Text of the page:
Faith Formation Hannah Ink Slingers Novenas Prayer Saints

Ite ad Joseph – Go to Joseph

O Saint Joseph, whose protection is so great, so strong, so prompt before the throne of God, I place in
you all my interests and desires.
O Saint Joseph, do assist me by your powerful intercession and obtain for me from your Divine
Son all spiritual blessings through Jesus Christ, Our Lord; so that having engaged herebelow your
heavenly power, I may offer my thanksgiving and homage to the most loving of Fathers.
O Saint Joseph, I never weary contemplating you and Jesus asleep in your arms; I dare not approach while He reposesnear your heart.  Press Him in my name and kiss His fine head for me, and ask Him to return the Kiss when I draw my dying breath. Amen.

Ite Ad Joseph was written in gold above the St. Joseph’s altar in our parish and for many months the words above were my near daily prayer.   Novena after novena for countless intentions.  First I sought work while my husband finished grad school, then we prayed anxiously for the return of my fertility which had inexplicably disappeared after our daughter died, for strength as my husband and I spent four and a half months apart while he completed training for the Air National Guard, and finally for him to find a job that would put his years of schooling to good use.

In all counts, St. Joseph came through.  I had temp jobs to hold me over until I was offered a position that paid well enough for us to set money aside to pay off school loans while my husband was still a student, we made it through that long separation, my husband was offered a job that suits him to a T, and best of all we’re expecting!

St. Joseph is not spoken about often and we hear very little of him in the Bible.  What we do hear shows us how honourable he was and how fully he allowed God to govern his life.   We first encounter Joseph shortly after the Incarnation when he learned of Mary’s pregnancy.  He would have wondered how this could have happened.  He knew Mary was a good and holy woman but inexplicably here she was, pregnant and unmarried.   He decided to put her aside quietly.  He is then visited by an angel and learns the nature of Mary’s pregnancy.  Once Joseph knew that all was right with God he was prepared to care and provide for Mary and Jesus.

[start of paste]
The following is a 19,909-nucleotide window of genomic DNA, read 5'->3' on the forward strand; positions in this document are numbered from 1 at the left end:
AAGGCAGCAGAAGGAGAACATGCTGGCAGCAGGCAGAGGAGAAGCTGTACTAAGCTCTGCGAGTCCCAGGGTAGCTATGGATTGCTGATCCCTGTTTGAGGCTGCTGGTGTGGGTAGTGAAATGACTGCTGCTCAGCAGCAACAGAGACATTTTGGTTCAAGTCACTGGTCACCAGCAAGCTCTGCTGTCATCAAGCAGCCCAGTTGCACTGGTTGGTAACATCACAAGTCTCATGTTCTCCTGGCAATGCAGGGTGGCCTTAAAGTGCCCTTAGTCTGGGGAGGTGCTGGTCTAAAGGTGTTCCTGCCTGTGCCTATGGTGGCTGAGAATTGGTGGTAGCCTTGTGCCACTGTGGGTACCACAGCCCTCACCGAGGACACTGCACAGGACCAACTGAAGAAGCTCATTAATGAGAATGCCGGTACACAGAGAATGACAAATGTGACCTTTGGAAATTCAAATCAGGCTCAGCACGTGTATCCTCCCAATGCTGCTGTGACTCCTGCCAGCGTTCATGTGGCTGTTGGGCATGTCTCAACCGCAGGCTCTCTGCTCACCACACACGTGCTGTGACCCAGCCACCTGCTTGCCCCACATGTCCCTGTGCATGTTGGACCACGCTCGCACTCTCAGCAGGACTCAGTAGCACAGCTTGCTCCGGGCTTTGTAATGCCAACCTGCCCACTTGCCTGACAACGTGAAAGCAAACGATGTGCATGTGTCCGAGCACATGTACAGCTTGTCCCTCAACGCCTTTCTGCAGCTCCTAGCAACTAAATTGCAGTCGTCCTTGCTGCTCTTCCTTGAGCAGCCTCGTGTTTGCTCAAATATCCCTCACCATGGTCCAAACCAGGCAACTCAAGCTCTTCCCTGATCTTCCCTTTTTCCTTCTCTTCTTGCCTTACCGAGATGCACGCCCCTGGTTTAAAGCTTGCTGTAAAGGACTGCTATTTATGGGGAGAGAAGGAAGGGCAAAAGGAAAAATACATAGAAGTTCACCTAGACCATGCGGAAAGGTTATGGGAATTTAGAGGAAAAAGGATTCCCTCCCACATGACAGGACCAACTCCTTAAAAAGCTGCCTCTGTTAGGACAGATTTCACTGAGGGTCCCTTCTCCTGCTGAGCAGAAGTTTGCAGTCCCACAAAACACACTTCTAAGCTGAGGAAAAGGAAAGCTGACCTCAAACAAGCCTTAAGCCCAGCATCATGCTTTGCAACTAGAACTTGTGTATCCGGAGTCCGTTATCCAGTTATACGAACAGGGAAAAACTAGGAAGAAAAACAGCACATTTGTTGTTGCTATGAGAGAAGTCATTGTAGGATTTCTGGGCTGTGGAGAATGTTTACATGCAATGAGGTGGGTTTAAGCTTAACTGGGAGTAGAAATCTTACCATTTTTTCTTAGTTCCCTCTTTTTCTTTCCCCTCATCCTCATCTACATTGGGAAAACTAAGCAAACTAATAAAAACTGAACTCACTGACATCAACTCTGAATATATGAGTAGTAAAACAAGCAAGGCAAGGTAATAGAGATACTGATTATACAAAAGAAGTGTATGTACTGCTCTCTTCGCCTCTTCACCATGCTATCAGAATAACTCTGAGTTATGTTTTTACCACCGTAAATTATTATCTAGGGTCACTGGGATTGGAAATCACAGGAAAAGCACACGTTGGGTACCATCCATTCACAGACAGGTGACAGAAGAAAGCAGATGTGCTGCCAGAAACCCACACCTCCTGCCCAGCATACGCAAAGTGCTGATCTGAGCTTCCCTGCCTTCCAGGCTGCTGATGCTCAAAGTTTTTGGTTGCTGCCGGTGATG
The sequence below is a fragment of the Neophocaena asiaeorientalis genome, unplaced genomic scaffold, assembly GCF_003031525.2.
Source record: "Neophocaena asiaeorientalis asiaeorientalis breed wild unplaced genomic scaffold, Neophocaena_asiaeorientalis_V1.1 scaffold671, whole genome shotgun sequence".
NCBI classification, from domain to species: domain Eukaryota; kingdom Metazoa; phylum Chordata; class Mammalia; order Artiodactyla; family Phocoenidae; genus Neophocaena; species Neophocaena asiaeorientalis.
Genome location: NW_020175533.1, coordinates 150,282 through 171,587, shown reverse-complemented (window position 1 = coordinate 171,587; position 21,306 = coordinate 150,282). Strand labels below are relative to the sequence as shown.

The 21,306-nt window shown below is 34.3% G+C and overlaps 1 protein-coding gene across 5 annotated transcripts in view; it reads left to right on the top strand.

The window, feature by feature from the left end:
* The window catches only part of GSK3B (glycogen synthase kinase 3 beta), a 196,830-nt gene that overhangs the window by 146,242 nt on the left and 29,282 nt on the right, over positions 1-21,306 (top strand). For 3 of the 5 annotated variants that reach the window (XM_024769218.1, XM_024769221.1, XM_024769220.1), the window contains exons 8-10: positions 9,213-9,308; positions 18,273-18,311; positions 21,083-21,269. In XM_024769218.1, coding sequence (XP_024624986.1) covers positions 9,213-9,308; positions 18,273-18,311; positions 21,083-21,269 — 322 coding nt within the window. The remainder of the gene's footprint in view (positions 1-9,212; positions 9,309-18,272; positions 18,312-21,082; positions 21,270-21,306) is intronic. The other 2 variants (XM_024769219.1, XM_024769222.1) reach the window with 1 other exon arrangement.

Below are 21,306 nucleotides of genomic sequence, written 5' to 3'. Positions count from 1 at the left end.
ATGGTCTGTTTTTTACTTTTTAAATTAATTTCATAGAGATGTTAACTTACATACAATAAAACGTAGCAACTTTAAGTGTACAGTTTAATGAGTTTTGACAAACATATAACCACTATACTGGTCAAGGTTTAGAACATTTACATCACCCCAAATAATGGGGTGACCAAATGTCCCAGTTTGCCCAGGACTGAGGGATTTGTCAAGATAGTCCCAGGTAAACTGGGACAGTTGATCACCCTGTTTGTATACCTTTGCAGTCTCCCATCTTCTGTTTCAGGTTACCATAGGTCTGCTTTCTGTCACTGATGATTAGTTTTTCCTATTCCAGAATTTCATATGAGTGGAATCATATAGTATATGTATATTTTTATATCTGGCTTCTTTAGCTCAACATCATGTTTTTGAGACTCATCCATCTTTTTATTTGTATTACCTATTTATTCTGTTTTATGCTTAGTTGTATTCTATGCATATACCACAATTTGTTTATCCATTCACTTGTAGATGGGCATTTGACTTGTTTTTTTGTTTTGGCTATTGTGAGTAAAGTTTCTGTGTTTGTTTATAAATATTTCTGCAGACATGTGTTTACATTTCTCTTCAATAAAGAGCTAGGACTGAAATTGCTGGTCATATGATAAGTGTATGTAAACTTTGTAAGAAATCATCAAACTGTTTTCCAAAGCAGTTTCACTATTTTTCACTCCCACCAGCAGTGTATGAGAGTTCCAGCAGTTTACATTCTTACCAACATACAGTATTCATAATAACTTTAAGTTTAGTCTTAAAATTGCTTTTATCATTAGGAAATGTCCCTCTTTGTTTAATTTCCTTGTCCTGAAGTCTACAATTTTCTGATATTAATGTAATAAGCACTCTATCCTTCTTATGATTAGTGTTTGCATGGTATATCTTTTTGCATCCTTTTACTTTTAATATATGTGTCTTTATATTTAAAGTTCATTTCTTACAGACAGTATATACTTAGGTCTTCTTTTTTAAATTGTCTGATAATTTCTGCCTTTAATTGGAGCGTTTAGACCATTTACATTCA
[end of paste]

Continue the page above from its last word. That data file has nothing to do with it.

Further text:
We know that Joseph took the responsibility of caring for them very seriously.  When Herod was preparing to massacre the Holy Innocents, Joseph was again visited by an Angel who informed him of the danger and instructed him to flee to Egypt.  The flight to Egypt would’ve been long and arduous and Joseph would have needed to reestablish his carpentry trade in a new location in an area where he did not know the language, customs or anything other than this is where God wanted him.

When the danger had passed, it was again to Joseph that the Angel appeared.  Though Mary and Jesus were more perfect, he was the one God had put in charge.  He was the head of the household.

St. Joseph is the patron on many things, Carpenters (obviously), Canada (and as such dear to this Canadian girl’s heart), and A Happy Death since he died in the arms of Mary and Jesus.  Most importantly he is the Patron of the Universal Church.  After all, who better to protect the Church than he who protected Mary and Jesus on earth?

Taking all these things into consideration it is easy to see why we are told “Go to Joseph”

Doctrine Emily Faith Formation Ink Slingers


Think back to when we were kids – waaayyy back for some of us {{cough, cough… ahem}} – and try to remember what the word “mystery” used to mean to you.  The word conjures up feelings of secret passwords and dark hallways, hidden images and underlying meanings… oooooh and those who were clever enough to figure things out felt like we were transported into a new dimension of knowledge!